Behavior Triggers must be approached strategically with the cross-functional team. Triggers will require a lot of testing and refinement so we are sure we are more likely to help people than to annoy them. Additionally, make sure that even if someone sets off multiple triggers in one session, we don’t bother them more than once.
Sounds Expensive? Let’s Do The Math
You might think implementing Behavior Triggers are too expensive or not worth it. Maybe these people are just “edge cases.” Time to do some math.
- Example 1 (B2C): Imagine you are selling a $3,225 cruise package. If 5 people each day had trouble checking out and couldn’t make the purchase, that would be 1,825 customers per year who possibly never bought or chose a competitor after failing on your site. This leaves nearly $6 million on the table each year.
- Example 2 (B2C or B2C): You have a few different price points, but your average website hosting subscription costs people $249 per year. If 5 people per day were confused by your pricing tiers and package differences – and they gave up and walked away, you’ve left over $450,000 on the table annually.
- Example 3 (B2B): Imagine an enterprise SaaS that would cost a team of 50 people over $12,000 per year (and plenty more for larger teams). If even 2 people have trouble purchasing each day, this company leaves nearly $9 million on the table annually.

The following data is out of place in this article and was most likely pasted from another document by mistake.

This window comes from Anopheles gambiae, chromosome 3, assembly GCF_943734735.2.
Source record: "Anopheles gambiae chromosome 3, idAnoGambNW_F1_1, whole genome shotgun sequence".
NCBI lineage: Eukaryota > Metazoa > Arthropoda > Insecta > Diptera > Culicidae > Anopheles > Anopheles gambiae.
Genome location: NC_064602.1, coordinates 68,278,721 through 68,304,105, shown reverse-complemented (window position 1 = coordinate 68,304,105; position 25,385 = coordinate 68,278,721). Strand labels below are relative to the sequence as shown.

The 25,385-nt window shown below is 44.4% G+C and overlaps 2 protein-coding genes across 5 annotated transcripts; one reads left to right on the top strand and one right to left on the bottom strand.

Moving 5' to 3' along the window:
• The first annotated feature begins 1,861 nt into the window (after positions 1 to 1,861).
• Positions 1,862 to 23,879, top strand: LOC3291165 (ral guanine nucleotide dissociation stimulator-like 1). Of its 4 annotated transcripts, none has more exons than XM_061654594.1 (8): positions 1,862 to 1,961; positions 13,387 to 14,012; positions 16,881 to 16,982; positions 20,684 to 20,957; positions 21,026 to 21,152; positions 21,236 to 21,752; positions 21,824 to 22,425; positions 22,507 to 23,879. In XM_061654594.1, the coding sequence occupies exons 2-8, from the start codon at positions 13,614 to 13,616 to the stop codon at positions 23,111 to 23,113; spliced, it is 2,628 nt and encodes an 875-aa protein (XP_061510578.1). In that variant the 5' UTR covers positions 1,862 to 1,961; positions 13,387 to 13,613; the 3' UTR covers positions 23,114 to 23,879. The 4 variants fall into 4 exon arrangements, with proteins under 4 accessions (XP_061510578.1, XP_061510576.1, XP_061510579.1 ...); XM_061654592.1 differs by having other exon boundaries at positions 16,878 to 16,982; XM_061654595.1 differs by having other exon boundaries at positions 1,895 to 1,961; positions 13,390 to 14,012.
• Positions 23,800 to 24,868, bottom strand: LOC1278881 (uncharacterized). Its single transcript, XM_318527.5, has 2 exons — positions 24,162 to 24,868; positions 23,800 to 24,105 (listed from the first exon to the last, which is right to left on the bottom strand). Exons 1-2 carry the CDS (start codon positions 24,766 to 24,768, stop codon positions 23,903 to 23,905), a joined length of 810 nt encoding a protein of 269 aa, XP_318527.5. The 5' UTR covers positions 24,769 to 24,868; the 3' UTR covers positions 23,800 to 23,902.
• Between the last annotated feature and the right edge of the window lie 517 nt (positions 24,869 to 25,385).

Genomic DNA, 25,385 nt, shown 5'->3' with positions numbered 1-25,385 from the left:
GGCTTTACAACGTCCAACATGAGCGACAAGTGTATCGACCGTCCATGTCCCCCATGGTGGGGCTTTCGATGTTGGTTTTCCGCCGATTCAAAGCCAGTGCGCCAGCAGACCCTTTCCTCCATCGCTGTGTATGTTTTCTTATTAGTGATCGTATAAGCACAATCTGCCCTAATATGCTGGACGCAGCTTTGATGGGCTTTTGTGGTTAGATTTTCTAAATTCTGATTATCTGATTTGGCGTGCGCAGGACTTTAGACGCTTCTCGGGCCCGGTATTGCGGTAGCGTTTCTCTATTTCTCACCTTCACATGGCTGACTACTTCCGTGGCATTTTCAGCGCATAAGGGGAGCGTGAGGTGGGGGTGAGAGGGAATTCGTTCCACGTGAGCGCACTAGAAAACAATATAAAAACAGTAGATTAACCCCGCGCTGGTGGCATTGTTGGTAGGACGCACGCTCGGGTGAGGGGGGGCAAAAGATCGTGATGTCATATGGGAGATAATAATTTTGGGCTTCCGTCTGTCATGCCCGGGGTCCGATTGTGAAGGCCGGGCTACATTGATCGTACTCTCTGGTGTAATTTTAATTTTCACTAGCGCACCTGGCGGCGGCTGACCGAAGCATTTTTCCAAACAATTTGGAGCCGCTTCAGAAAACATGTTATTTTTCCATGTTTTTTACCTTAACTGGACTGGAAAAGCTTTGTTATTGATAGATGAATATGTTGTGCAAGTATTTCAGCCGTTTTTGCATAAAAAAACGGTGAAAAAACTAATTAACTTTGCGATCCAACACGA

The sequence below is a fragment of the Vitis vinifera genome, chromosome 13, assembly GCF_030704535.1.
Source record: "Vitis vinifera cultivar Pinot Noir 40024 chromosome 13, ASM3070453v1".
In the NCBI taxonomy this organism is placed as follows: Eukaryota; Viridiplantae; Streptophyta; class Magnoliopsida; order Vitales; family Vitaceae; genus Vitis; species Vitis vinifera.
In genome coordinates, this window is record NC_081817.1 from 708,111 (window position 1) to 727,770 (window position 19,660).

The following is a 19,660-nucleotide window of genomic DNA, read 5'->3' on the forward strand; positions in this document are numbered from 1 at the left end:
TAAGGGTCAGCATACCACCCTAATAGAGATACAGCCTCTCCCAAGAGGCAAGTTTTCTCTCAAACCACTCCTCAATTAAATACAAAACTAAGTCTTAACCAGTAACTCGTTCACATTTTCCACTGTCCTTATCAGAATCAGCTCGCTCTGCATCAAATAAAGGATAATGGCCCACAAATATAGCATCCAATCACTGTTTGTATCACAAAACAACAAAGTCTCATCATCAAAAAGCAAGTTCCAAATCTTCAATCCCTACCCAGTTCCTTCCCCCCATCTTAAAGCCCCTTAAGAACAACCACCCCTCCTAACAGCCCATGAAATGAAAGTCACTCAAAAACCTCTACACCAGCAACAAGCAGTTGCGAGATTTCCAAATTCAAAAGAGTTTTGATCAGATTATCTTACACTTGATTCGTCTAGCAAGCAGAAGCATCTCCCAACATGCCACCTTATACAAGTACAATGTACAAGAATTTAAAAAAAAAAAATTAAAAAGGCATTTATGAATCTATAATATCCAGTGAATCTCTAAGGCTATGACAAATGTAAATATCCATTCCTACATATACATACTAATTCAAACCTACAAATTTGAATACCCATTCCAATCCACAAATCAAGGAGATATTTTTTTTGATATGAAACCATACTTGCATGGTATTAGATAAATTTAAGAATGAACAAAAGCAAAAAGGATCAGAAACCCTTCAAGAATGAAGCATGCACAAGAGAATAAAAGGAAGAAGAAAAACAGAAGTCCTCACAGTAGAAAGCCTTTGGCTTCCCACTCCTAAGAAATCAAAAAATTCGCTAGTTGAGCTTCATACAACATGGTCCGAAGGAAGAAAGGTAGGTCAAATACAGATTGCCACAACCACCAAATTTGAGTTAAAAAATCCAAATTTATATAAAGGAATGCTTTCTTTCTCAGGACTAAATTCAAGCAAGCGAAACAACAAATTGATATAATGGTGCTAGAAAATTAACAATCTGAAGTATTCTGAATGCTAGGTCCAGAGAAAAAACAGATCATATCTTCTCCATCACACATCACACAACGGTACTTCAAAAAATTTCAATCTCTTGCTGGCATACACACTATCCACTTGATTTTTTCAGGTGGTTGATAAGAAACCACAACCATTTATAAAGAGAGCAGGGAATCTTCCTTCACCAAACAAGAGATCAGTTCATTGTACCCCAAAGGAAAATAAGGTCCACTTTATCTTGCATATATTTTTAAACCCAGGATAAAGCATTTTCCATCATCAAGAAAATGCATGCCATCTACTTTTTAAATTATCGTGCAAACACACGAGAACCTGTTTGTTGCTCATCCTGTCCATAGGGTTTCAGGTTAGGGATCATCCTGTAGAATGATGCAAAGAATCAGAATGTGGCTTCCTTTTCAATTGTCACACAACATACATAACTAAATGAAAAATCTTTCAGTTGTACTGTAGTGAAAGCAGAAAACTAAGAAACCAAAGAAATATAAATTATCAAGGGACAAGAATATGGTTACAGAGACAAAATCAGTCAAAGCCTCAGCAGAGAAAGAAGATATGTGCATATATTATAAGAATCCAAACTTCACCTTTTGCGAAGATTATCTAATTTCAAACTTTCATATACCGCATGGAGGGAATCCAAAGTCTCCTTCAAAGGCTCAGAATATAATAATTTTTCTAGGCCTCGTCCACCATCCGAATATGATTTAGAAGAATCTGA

They may have lost even more if frustrated non-buyers tell friends or post online about their purchasing struggles. Everyone is a micro-influencer now. Also lost is the possibility of a loyal customer who now wants to buy more cruises, more SaaS licenses, or renew for another year.
What would a Behavior Triggers project cost to research, design, test, iterate, build and release? Even at a possible internal cost of $500,000, wouldn’t we say it’s worth it to try to save as many of those lost sales as we can and decrease the negative micro-influencer word of mouth? Example B could certainly spend less since their Behavior Trigger might simply be to suggest a live chat if they see people pausing on the packages page for more than X seconds.
Make More Sales, Lose Fewer Customers
We will still need to assess damages after we have incurred them, but we should be proactive about how we can lose fewer sales. We must monitor customer actions in the moment, and stop using assumptions about customer behaviors or cart abandonment. Guessing at why we had failures wildly increases our business risk.
We can also use Behavior Triggers in other areas at our company.
- Did you post a job for a team manager but nobody on the team applied for it? HR should notice that nobody on the team wanted to get a potential promotion; this might indicate that the team is unhappy, and some or all of them are flight risks.
- Considering the example of the website hosting company above, what if a Trigger noticed that someone moved their hosting off of our servers? Did a customer threaten to cancel in a support ticket? Now is a great time for sales or support to reach out to this customer and see if they can be saved. Do not wait months until you happen to send a customer satisfaction survey, which ex-customers might not bother filling out.
We’ll need a lot of collaborators on this one, with at least one CX Data Scientist on the team, but let’s work to create Behavior Triggers in our products. Help people before they become “just another ugly metric.” Proactively find CX/UX and technical bugs, save sales and increase customer satisfaction.